Indigenous territories fight climate change

Canopy of Panama (Colon, Panama). Credit: Camilo Alejo

In recent research PLOS ONEResearchers from six countries, including Camilo Alejo and Catherine Potvin of the Department of Biology at McGill University, investigated the importance of indigenous regions in climate change mitigation throughout the Panama and Amazon basins. They found that indigenous territories were an effective natural solution to meet the Paris Agreement by protecting forests and storing carbon. Given the role they play, researchers say indigenous peoples should benefit from the payments the country receives to avoid greenhouse gas emissions.

Q & A with Camilo Alejo

What question did you try to answer?

Absorbs the natural environment like forests carbon dioxide Save it from the atmosphere carbon In forest ecosystems, mainly living biomass and soil. About 861 gigatons of carbon are stored in the world’s forests. Carbon storage refers to the amount of carbon stored in this way. Forest protection and management is a cost-effective way to mitigate climate change by increasing carbon storage and reducing land-use emissions from activities such as forestry and agriculture. Indigenous territories, customary lands of traditional societies that lived in the country prior to colonization, and protected areas whose primary purpose is nature maintenance can be considered part of these natural climate solutions. There is sex. Our study estimates the actual impact of indigenous territories and protected areas on forest carbon storage, taking into account the impact of those locations across the Amazon basins of Panama and Colombia, Colombia, Ecuador, Peru and Brazil. Was aimed at.

Indigenous territories fight climate change

Tikunas identify the sacred lands of their territory (Amazonas, Colombia). Credit: Camilo Alejo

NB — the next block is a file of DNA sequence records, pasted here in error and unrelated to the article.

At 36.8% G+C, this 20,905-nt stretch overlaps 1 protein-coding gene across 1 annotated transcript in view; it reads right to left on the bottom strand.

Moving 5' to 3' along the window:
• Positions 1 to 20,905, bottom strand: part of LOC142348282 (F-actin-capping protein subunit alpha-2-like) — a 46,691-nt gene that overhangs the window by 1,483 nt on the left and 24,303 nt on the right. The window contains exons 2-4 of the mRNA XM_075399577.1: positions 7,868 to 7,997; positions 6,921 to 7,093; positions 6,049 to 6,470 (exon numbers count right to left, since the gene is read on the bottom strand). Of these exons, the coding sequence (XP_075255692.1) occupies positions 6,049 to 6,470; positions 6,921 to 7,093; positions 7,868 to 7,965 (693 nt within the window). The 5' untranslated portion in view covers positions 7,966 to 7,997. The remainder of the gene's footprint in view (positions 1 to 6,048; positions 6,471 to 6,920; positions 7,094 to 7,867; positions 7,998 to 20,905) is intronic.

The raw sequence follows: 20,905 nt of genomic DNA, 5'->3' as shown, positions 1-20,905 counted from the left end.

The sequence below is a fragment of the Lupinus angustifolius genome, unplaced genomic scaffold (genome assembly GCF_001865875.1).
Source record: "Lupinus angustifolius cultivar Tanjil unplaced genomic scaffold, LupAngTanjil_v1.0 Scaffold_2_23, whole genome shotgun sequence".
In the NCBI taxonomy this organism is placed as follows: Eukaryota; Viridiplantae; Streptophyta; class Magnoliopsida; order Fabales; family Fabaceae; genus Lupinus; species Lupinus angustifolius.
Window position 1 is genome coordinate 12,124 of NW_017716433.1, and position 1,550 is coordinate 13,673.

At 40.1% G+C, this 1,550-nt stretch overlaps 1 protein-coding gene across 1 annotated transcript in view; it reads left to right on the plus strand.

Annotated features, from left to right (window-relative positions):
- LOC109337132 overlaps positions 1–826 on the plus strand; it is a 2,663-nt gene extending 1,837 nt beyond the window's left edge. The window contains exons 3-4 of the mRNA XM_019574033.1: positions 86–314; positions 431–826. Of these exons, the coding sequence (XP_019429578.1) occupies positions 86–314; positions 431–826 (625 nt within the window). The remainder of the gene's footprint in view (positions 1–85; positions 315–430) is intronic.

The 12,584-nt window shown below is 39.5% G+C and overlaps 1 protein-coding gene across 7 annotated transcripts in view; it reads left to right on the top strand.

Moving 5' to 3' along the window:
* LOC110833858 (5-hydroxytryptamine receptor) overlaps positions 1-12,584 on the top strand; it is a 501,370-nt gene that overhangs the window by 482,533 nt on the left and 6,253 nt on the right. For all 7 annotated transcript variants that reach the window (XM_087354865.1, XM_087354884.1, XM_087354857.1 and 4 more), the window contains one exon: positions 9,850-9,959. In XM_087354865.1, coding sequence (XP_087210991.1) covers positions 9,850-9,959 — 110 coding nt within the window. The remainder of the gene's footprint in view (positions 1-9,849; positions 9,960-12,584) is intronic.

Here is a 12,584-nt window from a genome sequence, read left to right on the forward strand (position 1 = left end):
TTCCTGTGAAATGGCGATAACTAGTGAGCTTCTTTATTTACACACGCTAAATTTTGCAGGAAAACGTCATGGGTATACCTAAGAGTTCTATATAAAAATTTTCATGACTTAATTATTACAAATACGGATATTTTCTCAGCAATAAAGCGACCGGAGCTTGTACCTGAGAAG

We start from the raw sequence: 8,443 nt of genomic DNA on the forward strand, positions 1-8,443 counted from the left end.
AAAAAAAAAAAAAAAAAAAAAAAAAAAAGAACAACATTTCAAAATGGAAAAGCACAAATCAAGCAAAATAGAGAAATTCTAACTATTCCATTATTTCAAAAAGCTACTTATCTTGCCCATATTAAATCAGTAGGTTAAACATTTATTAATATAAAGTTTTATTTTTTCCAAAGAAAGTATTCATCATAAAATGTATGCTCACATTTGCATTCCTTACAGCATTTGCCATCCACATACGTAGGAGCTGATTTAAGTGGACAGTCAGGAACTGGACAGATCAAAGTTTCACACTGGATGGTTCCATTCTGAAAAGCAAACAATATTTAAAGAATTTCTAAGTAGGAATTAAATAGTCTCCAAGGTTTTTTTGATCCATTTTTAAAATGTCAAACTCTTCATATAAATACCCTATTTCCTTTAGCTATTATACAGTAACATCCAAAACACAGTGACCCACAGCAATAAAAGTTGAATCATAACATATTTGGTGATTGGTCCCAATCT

What did you find?

Indigenous territories have been found to be as effective as protected areas in protecting forest carbon storage. For example, Brazil’s indigenous and protected areas had about 6% more carbon storage in 2003 than private and unprotected land. This impact increased to 10% and 8.5% in 2016, respectively. It cushions losses and provides stability to forest carbon storage. We also found that the boundaries of indigenous areas have more extensive carbon storage than their surroundings, and this difference tends to increase towards less accessible and remote areas. For example, Panama’s indigenous regions had 9% more carbon storage than their surroundings at 1 km from the boundary, doubling this amount at 15 km.

Why is the result important?

Our findings show that both indigenous territories and protected areas are effective ways to protect forests, store carbon and avoid land-use emissions due to deforestation and degradation. I am. In addition, our findings are one of the first to establish that indigenous land use in Neotropical forests can have a stable impact. Carbon stockShows that indigenous forest governance complements centralized forest governance in protected areas. Forest governance is defined as a way for public and private sectors to make and implement binding decisions on the management, use and conservation of forest resources. Therefore, indigenous areas of the Panama and Amazon basins can play a vital role in mitigating climate change while providing material and cultural benefits to the population.

Who or what will be affected by what you find?

Under the Paris Agreement, countries may rely on improved forest conservation, restoration and management to avoid greenhouse gas emissions. Our results show that indigenous peoples support nationally determined contributions (NDCs) under the Paris Agreement. The NDC embodies national efforts to reduce national emissions and adapt to the effects of climate change.It is advisable to secure and formalize land ownership of indigenous territories forest Joint governance can provide multiple benefits when indigenous territories overlap with protected areas. Indigenous peoples, on the other hand, may secure their lives and culture. Meanwhile, governments can meet their climate goals.Finally, considering the role of indigenous territories Climate change mitigationEmphasize that countries that receive payments to avoid greenhouse gas emissions must consider indigenous peoples who will benefit from such emissions. Indigenous peoples must be recipients of payments based on national results.

55% of carbon in Amazon’s indigenous territories and protected lands could be at risk

For more information:
Camilo Alejo et al, are indigenous territories an effective natural climate solution? Neotropical realm analysis using matching methods and geographically discontinuous design, PLOS ONE (2021). DOI: 10.1371 / journal.pone.0245110

Provided by
McGill University

Quote: Indigenous territories fight climate change (17 August 2021) 17 August 2021

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